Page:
This is also why it is important to compensate, in trade agreements, more openness with more commodity exports, which is indeed a delicate point in the negotiations between the EU and MERCOSUR. Another possible solution would be to direct investment towards new businesses. More openness might also hurt existing manufacturing industries in CELAC, especially in terms of labor. This suggests that collaboration might also focus on education system that would build skills and competences to be competitive at the global level.
In general, a need to specify incentives and directions for trade and investment was highlighted, especially considering the current window of opportunity for the EU and CELAC to strengthen their partnership and make a stronger case for multilateralism at the global level. Finally, the discussion also identified various topical issues, including, among others:
• Brexit, which would affect EU-CELAC relations, especially those with English-speaking Caribbean countries;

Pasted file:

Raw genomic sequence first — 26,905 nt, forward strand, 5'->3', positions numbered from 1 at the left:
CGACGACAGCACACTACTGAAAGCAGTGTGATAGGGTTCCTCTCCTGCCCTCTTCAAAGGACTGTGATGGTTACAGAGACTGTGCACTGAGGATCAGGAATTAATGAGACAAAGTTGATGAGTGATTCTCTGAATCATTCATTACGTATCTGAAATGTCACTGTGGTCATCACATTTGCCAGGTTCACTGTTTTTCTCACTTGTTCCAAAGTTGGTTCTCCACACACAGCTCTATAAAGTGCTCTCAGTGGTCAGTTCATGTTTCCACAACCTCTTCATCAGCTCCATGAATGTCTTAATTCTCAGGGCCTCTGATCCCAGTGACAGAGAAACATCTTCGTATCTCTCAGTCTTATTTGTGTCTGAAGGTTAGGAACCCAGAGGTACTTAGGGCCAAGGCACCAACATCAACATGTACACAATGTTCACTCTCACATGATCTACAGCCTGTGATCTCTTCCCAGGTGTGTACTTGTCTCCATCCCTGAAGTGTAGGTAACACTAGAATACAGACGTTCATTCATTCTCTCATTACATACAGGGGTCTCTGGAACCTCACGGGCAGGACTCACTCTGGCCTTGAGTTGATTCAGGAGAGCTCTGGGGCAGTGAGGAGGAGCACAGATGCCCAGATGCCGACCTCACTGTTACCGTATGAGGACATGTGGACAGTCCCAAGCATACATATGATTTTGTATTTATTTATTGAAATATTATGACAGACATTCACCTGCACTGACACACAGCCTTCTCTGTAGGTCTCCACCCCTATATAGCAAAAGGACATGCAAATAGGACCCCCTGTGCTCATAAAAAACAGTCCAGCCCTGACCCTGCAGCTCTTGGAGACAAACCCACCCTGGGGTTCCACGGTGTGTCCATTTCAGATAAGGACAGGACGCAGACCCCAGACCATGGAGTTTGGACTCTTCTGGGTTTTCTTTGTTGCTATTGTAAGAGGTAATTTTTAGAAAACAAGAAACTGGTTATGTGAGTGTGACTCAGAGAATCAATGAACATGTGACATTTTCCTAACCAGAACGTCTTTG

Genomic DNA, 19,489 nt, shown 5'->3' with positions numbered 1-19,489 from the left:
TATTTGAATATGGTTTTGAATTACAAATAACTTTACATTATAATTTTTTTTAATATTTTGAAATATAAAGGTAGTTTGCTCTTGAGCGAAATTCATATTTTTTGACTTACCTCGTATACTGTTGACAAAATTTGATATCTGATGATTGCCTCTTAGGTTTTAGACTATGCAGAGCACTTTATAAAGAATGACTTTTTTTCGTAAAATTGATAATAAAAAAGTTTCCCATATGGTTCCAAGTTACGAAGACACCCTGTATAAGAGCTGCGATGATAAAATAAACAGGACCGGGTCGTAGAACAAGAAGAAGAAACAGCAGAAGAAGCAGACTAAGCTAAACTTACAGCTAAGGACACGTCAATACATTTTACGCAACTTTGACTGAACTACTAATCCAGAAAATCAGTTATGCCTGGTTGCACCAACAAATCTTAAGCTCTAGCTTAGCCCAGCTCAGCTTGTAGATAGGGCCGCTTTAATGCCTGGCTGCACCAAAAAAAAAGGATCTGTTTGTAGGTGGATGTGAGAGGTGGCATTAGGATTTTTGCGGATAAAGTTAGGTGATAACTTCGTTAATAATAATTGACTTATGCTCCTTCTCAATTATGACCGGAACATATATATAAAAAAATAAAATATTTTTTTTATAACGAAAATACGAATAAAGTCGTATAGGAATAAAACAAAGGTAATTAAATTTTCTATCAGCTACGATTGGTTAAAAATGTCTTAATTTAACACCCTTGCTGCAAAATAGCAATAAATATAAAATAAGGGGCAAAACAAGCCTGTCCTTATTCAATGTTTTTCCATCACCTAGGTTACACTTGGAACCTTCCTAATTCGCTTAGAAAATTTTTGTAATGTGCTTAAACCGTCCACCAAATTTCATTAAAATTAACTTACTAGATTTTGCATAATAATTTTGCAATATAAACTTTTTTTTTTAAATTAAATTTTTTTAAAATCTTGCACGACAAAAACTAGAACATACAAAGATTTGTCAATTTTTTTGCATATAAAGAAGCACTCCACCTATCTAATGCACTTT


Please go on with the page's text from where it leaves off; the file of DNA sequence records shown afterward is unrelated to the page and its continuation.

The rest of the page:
• the emergence of China as an investor in CELAC. However, it was noted that China’s investments are different from those of the EU, which are more sophisticated and mainly brought by private businesses;
• higher political determination, which is necessary to set better incentives for investors

The People Channel 

In the spirit of cooperation, this session was held in Spanish, and recognized that migration matters for the EU, especially for its labour force. Thus, a long-term plan to foster integration is needed, as it is becoming more difficult to cope with the increasing discontent at the social and political levels. Given the structural nature of this phenomenon, international policy was deemed more capable of producing results. This in turn should focus on new rules and mechanisms in agreements between origin and destination countries, keeping in mind that most migrants are not refugees, are coming to stay, and seek rights and opportunities.
From the side of origin countries, the discussion pointed out the importance of a correct balance between brain drain and remittances, and that policy tools should create the right incentives for circular migration. In particular, considering the transfer of knowledge, the traditional model of scholarships and return might not be appropriate anymore, as there are high risks of people staying abroad, or not being able to enter the labour market, especially in sectors not as well developed as in the host country. Therefore, there is a need to better foster circularity of flows, for example through transnational networks of research institutes and post-graduate programs, as well as promoting development and opening migration offices locally.